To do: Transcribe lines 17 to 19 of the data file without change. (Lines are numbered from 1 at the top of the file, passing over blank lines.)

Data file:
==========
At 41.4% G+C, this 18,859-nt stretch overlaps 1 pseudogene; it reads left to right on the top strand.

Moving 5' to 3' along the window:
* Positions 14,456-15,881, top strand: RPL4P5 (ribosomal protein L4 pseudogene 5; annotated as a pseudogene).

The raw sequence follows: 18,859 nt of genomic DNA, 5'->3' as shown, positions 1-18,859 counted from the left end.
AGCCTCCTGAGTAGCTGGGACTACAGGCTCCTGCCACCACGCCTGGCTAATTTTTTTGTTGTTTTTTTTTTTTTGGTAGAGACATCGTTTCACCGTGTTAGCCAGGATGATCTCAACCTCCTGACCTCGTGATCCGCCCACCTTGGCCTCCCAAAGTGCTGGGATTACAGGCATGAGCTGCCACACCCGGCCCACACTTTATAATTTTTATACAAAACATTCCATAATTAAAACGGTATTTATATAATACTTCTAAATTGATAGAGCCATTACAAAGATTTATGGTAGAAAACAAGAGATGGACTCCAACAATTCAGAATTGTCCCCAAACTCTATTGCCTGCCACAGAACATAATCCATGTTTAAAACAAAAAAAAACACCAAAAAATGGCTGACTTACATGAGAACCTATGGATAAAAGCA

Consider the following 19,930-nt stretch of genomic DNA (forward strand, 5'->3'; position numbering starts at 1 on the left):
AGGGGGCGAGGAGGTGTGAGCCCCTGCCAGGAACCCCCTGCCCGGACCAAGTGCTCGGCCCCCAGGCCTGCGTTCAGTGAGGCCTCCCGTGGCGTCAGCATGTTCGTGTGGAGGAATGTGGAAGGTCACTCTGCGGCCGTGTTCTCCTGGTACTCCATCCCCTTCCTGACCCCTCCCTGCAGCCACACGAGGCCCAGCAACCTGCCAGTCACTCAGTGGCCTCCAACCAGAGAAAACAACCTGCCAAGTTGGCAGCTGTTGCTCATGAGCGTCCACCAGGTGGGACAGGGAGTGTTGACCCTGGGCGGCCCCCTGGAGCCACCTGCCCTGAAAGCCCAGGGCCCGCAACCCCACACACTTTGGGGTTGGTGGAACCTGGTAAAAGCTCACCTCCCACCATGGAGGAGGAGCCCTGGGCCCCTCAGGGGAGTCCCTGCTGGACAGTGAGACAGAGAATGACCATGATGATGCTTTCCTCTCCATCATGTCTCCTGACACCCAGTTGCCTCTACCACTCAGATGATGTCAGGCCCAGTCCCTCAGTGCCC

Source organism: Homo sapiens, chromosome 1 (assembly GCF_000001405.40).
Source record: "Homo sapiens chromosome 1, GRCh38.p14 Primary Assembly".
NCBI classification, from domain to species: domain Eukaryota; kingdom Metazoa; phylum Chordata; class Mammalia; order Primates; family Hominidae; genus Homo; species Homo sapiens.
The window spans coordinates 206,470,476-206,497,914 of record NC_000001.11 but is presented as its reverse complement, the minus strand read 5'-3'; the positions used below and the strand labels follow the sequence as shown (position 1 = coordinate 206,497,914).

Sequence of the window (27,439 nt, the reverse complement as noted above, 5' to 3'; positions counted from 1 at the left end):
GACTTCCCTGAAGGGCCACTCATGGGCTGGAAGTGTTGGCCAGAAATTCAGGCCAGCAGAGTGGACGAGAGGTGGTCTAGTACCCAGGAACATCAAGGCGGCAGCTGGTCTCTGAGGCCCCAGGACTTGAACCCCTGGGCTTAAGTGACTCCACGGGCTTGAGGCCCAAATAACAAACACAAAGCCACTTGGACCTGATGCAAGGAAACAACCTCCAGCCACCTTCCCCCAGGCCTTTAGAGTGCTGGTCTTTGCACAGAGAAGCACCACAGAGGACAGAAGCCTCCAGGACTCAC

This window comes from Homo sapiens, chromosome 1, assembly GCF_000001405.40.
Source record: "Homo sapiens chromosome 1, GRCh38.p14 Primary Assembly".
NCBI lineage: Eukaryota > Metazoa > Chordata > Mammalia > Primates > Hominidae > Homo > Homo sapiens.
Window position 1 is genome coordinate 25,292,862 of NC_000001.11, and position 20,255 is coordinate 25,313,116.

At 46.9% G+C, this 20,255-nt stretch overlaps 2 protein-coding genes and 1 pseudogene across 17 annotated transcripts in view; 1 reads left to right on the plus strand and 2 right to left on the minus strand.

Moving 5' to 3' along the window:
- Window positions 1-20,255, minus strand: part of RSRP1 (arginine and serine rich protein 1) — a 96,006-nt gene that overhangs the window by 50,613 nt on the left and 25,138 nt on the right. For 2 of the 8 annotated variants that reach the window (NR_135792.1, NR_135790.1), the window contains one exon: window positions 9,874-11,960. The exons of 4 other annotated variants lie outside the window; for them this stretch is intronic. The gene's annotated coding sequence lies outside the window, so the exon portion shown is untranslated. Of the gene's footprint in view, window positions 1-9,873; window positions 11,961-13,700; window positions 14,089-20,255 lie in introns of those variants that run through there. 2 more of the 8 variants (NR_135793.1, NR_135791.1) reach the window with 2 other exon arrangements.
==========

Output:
Window position 1 is genome coordinate 25,292,862 of NC_000001.11, and position 20,255 is coordinate 25,313,116.

At 46.9% G+C, this 20,255-nt stretch overlaps 2 protein-coding genes and 1 pseudogene across 17 annotated transcripts in view; 1 reads left to right on the plus strand and 2 right to left on the minus strand.

Moving 5' to 3' along the window: